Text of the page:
Congestive heart failure (CHF) does not equal heart disease. Congestive heart failure is the end result of a weakened heart muscle caused by some form of heart disease.
Specifically, congestive heart failure in dogs is the inability of the heart to pump adequately so that the circulation does not meet the needs of the body.
Because of that, the health and proper functioning of major organs such as the liver, kidneys, and lungs are greatly compromised. This results in a problem involving not only the heart but also other major organs.
Unlike heart attacks in people, congestive heart failure in dogs seldom causes the heart to stop functioning all of a sudden. Instead, canine heart failure is a slow process.
A weakened heart can continue to function for a long time (months or even years) without showing any sign of failure.
Also, unlike heart problems in people in which the build-up of fat is a major cause, heart failure in dogs is seldom caused by fat build-up in their heart.
Causes of Canine Congestive Heart Failure
As mentioned above, some form of heart disease, congenital or acquired, causes canine congestive heart failure.
Congenital heart diseases are the result of a birth defect of the heart. This type of heart disease is rare and only accounts for about five percent of all canine heart problems.
Acquired heart diseases are those that a dog acquires during his lifetime, which can be the result of injuries, heartworm infestation, bacterial infections, or just normal wear and tear.
In small breed dogs, the most common acquired heart disease that causes congestive heart failure is chronic valvular disease with mitral regurgitation.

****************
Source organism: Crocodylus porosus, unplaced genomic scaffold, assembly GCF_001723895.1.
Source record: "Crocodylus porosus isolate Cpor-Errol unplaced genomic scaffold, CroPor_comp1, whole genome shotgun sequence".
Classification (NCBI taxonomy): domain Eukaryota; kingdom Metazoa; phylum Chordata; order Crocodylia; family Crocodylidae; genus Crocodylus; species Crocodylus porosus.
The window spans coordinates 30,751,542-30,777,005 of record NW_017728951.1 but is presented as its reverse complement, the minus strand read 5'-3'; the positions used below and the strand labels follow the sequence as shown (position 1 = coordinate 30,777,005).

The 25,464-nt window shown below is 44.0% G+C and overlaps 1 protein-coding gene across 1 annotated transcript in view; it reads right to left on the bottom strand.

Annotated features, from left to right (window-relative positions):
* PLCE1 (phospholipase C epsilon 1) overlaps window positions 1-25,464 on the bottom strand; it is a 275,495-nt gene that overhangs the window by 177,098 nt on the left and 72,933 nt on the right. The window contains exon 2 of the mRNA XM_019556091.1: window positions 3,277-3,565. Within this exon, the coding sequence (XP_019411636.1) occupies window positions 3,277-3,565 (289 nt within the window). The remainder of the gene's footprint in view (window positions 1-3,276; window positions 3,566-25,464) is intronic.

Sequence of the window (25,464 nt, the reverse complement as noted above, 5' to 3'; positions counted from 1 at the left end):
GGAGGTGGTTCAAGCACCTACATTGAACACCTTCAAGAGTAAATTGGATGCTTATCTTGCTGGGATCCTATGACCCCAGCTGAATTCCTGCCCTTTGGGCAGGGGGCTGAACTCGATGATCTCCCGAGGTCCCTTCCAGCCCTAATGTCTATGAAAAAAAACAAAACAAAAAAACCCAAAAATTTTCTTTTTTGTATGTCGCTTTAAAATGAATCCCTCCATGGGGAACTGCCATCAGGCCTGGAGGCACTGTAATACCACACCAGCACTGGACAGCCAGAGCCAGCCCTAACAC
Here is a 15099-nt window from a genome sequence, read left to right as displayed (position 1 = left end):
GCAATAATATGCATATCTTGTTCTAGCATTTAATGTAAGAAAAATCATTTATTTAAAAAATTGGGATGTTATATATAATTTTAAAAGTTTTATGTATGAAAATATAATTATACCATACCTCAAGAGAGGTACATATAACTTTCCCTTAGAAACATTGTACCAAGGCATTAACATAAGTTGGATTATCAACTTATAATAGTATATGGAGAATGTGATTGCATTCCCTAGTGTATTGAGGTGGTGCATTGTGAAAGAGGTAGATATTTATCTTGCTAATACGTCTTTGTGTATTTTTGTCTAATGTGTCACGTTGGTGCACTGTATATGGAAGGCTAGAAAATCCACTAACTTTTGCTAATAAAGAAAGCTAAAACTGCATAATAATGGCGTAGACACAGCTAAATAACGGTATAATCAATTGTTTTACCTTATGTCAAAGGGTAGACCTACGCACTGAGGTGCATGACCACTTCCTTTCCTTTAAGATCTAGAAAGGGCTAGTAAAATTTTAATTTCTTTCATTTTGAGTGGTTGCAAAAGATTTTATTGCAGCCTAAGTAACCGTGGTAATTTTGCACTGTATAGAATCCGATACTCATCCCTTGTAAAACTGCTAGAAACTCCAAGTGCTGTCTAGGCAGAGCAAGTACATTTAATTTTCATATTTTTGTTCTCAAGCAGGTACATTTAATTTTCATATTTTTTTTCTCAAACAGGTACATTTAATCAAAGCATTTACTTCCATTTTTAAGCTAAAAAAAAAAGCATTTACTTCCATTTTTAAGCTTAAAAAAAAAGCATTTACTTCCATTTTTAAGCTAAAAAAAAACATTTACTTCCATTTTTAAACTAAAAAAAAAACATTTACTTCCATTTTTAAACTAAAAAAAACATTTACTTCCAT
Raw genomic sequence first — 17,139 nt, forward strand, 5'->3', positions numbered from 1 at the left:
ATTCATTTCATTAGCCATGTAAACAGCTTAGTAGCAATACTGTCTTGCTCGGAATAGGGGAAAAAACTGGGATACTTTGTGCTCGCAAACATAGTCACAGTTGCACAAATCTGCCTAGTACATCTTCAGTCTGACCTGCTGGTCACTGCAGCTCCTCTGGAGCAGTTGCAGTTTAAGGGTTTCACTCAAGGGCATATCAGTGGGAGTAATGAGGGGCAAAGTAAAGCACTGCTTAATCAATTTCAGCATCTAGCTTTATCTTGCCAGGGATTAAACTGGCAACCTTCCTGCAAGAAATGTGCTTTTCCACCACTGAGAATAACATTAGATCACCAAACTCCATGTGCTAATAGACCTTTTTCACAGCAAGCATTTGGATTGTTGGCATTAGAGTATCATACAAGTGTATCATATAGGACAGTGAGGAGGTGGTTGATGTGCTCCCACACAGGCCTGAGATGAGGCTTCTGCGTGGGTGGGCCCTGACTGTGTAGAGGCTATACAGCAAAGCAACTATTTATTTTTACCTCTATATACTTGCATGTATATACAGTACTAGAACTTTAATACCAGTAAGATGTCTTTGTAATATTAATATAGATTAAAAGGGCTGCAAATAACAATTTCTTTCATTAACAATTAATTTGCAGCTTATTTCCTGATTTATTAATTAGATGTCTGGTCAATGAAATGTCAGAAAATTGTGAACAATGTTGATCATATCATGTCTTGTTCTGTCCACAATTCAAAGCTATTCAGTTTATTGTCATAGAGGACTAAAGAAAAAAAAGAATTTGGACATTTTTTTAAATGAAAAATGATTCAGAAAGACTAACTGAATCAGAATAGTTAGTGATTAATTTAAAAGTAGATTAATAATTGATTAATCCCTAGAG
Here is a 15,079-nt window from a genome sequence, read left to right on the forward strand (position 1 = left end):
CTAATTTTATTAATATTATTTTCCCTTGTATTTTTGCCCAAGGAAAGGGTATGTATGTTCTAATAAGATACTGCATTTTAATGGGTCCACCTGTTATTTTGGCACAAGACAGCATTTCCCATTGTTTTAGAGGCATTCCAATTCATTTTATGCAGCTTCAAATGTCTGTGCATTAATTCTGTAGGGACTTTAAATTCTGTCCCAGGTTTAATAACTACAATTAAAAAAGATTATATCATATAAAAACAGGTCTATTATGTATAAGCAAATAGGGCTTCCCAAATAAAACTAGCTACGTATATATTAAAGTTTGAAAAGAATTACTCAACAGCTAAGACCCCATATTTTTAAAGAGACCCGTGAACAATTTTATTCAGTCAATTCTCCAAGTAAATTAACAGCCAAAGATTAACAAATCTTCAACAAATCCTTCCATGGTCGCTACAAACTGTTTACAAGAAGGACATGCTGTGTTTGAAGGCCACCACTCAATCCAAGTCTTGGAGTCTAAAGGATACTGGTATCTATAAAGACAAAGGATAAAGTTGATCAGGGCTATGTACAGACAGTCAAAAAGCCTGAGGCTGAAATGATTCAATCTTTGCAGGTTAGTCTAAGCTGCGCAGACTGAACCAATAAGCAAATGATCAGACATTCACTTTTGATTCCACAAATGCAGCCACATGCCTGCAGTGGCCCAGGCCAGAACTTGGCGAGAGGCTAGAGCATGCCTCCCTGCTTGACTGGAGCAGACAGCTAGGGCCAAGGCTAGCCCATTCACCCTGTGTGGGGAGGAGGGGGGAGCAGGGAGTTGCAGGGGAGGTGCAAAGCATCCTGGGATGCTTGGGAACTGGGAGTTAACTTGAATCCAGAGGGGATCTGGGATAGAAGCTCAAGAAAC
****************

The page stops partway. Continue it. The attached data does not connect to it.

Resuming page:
In large breed dogs, it is dilated cardiomyopathy.
As you can see, acquired heart diseases are quite prevalent and, in fact, they account for about 95% of all cases of canine heart diseases.
Symptoms of Canine CHF
Signs and symptoms of congestive heart failure in dogs actually depend on the underlying heart problem, but there are certain common symptoms which indicate that a dog may be suffering from heart failure.
In its early stage, the signs and symptoms are rather non-specific. They include:
- Tiring easily
- Exercise intolerance
- Coughing (usually occurs after physical exertion, and at night – about 2 hours after the dog goes to bed)
As the heart failure progresses, the dog develops additional symptoms, including:
- Appetite loss
- Weight loss
- Difficulty breathing; increased panting, wheezing, and puffing
- Abdominal swelling
In the late stages of canine congestive heart failure, the dog shows the following signs:
- Sitting with his elbows spread and his head extended (in order to let more air into the lungs)
- Labored breathing
- Rapid and irregular pulse
- Gray or bluish gums
- Fainting with exertion or stress
If the left side of the heart is affected, the dog will cough up a bubbly red fluid (a condition called pulmonary edema).
If the right ventricle is affected, the dog will have a swollen abdomen due to a fluid build-up in the abdominal cavity. A backup of blood within the abdominal vessels causes the fluid build-up. The dog may also have leg swelling and fluid accumulation in the chest cavity.